Yesterday’s rain didn’t stop a collection of anti-hate groups from protesting racism, xenophobia, and Bill 21 in the streets of Parc-Extension.
A group called Contre la haine et le racisme announced their plan to rally hundreds of people together to march against the CAQ government’s religious symbol ban and “to denounce the racism and xenophobia that oppress thousands of people every day.”
Yesterday’s march was the fourth Mass Demonstration Against Racism in consecutive years.
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“Racism has been a systemic problem in Québec and Canada for a long time,” states the group’s Facebook post from last week. “From residential schools to the genocide of Missing and Murdered Women, Girls and 2-Spirit People, from racial profiling by the SPVM to the new prison for migrants in Laval.”
The group cites a study by the Commission des droits de la personne et de la jeunesse, citing that hate crimes in Quebec had increased by 21% in 2016 and 49% in 2017 and that it’s “difficult to turn a blind eye and deny that there is racism” in the province.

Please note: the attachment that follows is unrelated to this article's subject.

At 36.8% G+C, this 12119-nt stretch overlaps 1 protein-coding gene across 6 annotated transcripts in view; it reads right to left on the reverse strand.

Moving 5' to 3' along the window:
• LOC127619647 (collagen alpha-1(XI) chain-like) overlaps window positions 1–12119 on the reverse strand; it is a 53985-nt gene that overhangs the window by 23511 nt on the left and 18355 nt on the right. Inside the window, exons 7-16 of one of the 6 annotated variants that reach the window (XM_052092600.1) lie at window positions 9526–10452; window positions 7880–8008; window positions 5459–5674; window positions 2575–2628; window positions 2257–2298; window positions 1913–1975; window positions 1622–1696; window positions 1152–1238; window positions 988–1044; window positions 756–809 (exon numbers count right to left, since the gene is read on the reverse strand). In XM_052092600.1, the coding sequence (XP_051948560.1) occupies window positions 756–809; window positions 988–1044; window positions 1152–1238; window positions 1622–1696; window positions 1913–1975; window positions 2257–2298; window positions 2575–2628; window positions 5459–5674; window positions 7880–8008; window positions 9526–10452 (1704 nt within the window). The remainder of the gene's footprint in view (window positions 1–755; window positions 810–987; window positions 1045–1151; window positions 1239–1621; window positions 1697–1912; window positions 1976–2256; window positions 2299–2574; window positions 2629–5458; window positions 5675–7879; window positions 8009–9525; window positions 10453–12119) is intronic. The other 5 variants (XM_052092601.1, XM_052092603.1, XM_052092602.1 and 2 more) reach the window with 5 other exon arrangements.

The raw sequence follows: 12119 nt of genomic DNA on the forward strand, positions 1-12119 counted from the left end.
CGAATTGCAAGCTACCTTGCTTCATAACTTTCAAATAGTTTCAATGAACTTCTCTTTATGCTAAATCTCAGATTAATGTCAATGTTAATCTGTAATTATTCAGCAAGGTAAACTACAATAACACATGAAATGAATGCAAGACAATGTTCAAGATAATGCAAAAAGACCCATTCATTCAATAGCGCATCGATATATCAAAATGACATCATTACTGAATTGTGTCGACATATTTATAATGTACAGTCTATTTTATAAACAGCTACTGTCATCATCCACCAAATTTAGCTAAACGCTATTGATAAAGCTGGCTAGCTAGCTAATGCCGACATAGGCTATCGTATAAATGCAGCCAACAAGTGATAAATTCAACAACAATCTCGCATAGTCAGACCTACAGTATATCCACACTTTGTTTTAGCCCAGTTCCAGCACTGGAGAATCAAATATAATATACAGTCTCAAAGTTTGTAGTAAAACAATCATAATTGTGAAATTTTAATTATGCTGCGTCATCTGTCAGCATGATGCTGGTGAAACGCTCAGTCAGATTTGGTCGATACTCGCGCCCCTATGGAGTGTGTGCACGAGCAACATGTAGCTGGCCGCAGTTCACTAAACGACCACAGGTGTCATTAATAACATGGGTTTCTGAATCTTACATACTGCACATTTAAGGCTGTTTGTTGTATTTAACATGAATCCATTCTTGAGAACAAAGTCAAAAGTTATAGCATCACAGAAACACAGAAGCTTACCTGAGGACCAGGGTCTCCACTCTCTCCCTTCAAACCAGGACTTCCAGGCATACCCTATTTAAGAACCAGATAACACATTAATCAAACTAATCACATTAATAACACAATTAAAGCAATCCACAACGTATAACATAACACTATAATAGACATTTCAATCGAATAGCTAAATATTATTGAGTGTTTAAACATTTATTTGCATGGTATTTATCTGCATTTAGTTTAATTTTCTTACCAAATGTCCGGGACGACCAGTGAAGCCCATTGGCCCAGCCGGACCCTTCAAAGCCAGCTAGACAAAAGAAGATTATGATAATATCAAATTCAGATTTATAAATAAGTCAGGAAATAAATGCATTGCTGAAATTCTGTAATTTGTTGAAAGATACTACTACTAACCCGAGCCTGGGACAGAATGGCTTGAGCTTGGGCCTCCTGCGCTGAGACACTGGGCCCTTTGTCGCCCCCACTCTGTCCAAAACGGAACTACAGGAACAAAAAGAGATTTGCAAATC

This year, the march took place through Parc-Extension, a “neighbourhood mostly inhabited by racialized people where many immigrants settle when they arrive in Canada.”
The rally protested the effects of gentrification in predominantly migrant areas like Park-Ex and Chinatown where people are driven away to make room for the wealthiest in society.
Marchers were also rallying against Bill 21, which forbids civil servants in positions of authority from wearing religious symbols at work.
Demonstrators said they will not stop marching until Bill 21 is abolished.